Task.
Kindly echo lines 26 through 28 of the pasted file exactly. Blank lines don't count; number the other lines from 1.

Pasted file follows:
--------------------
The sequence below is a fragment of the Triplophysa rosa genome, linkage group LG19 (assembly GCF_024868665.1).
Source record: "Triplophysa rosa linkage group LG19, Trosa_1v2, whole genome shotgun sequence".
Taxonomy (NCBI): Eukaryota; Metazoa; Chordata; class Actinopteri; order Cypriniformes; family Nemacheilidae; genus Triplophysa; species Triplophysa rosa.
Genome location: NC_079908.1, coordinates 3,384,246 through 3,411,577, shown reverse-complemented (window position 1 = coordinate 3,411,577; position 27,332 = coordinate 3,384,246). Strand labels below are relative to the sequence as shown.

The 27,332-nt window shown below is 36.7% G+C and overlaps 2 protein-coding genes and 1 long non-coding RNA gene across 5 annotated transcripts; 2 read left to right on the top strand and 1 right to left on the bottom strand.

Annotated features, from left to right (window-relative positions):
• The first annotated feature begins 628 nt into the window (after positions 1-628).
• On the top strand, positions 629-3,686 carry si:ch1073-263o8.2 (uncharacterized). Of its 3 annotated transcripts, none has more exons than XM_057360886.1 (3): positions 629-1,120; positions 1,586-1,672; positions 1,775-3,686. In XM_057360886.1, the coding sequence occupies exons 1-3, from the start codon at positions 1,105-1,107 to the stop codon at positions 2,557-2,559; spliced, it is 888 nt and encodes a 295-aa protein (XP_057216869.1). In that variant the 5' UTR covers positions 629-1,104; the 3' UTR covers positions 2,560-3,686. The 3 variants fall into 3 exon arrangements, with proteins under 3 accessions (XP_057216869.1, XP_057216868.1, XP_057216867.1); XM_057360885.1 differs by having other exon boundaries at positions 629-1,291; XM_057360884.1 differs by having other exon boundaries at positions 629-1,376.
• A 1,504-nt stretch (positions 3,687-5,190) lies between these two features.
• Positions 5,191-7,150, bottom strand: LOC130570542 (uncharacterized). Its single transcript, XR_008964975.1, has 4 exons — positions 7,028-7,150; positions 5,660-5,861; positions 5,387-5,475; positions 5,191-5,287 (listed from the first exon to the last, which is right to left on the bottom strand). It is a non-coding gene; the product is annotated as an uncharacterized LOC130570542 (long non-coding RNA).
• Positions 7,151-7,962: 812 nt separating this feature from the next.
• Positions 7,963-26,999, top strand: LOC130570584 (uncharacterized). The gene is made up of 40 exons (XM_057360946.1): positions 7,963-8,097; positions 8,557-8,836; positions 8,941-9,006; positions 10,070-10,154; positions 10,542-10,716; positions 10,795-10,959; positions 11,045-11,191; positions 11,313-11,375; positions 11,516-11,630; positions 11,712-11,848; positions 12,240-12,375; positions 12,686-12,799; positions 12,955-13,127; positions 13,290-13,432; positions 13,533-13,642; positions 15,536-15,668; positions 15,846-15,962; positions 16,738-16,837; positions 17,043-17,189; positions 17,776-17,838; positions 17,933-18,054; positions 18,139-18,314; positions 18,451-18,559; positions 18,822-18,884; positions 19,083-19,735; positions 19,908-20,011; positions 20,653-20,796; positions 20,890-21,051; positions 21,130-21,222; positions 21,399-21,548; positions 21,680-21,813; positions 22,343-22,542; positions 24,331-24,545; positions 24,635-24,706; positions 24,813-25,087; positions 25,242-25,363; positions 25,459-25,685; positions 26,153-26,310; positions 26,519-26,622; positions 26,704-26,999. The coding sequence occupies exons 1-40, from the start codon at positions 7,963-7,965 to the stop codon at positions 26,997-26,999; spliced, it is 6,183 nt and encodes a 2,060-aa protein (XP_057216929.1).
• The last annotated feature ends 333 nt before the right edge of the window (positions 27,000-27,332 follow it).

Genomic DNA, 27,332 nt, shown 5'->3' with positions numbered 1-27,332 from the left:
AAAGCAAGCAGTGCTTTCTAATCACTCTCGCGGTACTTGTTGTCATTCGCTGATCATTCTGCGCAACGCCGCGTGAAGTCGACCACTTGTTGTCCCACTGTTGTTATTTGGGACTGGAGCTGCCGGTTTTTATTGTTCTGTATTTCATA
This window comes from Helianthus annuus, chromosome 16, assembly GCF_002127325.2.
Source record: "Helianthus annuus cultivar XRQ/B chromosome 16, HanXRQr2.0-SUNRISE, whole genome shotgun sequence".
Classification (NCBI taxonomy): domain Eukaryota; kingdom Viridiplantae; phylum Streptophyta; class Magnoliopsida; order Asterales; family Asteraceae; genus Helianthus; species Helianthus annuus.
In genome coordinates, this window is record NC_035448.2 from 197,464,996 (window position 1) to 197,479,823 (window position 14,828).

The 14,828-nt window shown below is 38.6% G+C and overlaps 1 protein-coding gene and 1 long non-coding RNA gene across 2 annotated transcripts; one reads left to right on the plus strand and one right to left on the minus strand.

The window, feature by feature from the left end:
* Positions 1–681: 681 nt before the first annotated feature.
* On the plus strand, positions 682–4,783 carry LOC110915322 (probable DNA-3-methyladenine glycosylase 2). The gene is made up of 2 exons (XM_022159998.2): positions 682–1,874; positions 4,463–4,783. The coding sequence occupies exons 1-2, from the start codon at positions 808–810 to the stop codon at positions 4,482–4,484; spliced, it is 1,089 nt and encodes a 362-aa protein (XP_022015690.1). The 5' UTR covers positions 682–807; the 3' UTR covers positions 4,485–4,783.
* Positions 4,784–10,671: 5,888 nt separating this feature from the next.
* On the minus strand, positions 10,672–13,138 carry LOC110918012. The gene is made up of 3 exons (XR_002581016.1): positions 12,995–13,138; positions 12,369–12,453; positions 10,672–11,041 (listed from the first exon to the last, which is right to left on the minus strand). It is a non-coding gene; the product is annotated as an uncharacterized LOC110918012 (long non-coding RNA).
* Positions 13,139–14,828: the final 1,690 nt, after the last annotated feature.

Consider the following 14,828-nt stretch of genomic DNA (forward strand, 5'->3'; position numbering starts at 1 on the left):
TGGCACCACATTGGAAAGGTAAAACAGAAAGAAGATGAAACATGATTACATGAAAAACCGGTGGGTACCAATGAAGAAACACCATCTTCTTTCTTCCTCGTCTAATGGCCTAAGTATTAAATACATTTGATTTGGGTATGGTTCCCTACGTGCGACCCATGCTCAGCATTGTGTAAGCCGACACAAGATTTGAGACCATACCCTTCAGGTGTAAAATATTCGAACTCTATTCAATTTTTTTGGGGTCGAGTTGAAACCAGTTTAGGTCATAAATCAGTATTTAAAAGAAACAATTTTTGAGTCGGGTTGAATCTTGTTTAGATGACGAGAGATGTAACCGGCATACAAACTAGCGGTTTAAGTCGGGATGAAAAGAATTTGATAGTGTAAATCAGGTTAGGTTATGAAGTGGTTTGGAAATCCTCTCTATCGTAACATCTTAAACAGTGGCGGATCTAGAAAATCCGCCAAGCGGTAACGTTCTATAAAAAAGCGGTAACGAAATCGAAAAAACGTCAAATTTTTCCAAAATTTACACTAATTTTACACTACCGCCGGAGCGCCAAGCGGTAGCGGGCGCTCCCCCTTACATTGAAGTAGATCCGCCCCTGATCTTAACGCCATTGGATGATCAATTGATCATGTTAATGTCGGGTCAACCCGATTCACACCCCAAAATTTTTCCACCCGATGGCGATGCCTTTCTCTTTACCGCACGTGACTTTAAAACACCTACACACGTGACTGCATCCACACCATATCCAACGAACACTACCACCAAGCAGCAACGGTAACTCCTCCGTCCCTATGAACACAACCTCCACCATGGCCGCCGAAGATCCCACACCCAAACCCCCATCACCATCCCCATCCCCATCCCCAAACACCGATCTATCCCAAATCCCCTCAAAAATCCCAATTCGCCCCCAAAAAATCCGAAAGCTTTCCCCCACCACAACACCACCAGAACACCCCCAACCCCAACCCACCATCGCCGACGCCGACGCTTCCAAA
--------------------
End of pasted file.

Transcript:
* Positions 13,139–14,828: the final 1,690 nt, after the last annotated feature.

Consider the following 14,828-nt stretch of genomic DNA (forward strand, 5'->3'; position numbering starts at 1 on the left):
TGGCACCACATTGGAAAGGTAAAACAGAAAGAAGATGAAACATGATTACATGAAAAACCGGTGGGTACCAATGAAGAAACACCATCTTCTTTCTTCCTCGTCTAATGGCCTAAGTATTAAATACATTTGATTTGGGTATGGTTCCCTACGTGCGACCCATGCTCAGCATTGTGTAAGCCGACACAAGATTTGAGACCATACCCTTCAGGTGTAAAATATTCGAACTCTATTCAATTTTTTTGGGGTCGAGTTGAAACCAGTTTAGGTCATAAATCAGTATTTAAAAGAAACAATTTTTGAGTCGGGTTGAATCTTGTTTAGATGACGAGAGATGTAACCGGCATACAAACTAGCGGTTTAAGTCGGGATGAAAAGAATTTGATAGTGTAAATCAGGTTAGGTTATGAAGTGGTTTGGAAATCCTCTCTATCGTAACATCTTAAACAGTGGCGGATCTAGAAAATCCGCCAAGCGGTAACGTTCTATAAAAAAGCGGTAACGAAATCGAAAAAACGTCAAATTTTTCCAAAATTTACACTAATTTTACACTACCGCCGGAGCGCCAAGCGGTAGCGGGCGCTCCCCCTTACATTGAAGTAGATCCGCCCCTGATCTTAACGCCATTGGATGATCAATTGATCATGTTAATGTCGGGTCAACCCGATTCACACCCCAAAATTTTTCCACCCGATGGCGATGCCTTTCTCTTTACCGCACGTGACTTTAAAACACCTACACACGTGACTGCATCCACACCATATCCAACGAACACTACCACCAAGCAGCAACGGTAACTCCTCCGTCCCTATGAACACAACCTCCACCATGGCCGCCGAAGATCCCACACCCAAACCCCCATCACCATCCCCATCCCCATCCCCAAACACCGATCTATCCCAAATCCCCTCAAAAATCCCAATTCGCCCCCAAAAAATCCGAAAGCTTTCCCCCACCACAACACCACCAGAACACCCCCAACCCCAACCCACCATCGCCGACGCCGACGCTTCCAAA